That’s a good point. It’s hard to comprehend how you guys even jump the big stuff when it’s a mud race. Anyway, we just wanted to catch up with you to see what you’re all about. What might people not know about you?
Well, I’m 18 years old and I’m from a pretty small town in Oklahoma called Newcastle. My dad grew up racing and he had gotten my older brother a dirt bike. My brother wanted someone to ride with and he begged my dad to get me a bike also. He ended up getting me a dirt bike when I was four. I started racing a year later and then started going to some amateur nationals. I did decent and it took off from there. I didn’t think it would take off like it did, but here I am now.
Was your goal to always turn pro, or were you just doing it for fun?
At first it was just for fun, but then I started to make it to Loretta Lynn’s. Then I thought it was time to get serious and I started training. My dad would push me more and more. I never put it together at Loretta’s although I did do pretty well everywhere else. This year was a pretty big blow to me. At my regional I went undefeated and I went into Loretta’s thinking it was my year. The first moto I led the whole thing until I crashed. That kind of ruined me for the whole week.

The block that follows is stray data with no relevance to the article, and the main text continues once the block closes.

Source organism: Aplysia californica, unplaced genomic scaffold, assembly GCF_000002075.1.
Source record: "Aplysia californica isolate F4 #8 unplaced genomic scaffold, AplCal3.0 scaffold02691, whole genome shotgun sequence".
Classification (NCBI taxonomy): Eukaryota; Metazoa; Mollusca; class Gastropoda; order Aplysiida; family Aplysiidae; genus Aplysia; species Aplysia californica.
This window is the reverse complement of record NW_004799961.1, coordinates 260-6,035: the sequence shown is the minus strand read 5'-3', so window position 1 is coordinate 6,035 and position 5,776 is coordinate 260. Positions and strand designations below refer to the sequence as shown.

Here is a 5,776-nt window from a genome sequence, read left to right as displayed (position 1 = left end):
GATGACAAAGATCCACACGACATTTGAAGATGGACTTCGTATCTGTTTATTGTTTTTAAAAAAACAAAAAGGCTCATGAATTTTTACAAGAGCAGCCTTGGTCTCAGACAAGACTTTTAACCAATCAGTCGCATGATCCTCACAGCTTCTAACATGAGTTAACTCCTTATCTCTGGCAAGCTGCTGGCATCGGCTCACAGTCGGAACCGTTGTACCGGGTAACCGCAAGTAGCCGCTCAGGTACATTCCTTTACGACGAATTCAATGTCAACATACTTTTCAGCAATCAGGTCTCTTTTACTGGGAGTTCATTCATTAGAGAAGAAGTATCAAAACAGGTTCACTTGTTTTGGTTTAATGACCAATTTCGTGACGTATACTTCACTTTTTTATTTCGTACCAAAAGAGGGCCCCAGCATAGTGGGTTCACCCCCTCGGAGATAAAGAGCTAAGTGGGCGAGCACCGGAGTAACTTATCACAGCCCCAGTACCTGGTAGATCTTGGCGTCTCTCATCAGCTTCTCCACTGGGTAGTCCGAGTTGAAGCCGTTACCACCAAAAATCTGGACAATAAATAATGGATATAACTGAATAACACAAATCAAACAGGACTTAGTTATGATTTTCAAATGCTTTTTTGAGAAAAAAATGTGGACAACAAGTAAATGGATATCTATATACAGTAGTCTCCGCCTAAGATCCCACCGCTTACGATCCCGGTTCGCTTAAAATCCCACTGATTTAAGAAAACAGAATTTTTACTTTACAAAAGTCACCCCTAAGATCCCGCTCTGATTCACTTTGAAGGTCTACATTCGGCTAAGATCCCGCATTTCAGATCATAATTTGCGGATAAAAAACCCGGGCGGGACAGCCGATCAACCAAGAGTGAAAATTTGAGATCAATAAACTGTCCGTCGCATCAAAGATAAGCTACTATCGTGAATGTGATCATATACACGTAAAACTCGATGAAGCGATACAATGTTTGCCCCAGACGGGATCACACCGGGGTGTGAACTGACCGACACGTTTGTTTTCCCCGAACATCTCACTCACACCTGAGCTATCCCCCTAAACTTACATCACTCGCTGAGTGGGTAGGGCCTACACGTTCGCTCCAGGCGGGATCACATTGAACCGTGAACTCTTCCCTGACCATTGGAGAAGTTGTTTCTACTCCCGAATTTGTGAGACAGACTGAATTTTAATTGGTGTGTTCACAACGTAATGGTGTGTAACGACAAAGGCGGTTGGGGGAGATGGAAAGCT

This past year you had Crossland support in your final as an amateur. How did that come about?
It was kind of a side thing and they were just helping me out a little bit. I went to Guy Cooper’s house and he liked what he saw. I got some parts and ran the graphics and things like that. It carried over to the final two outdoor rounds. It made my year that I could race for them. I did pretty well at Utah and Indiana. I finished fourteenth in the first moto at Utah and then had an eighteenth in a moto at Indiana. It was good.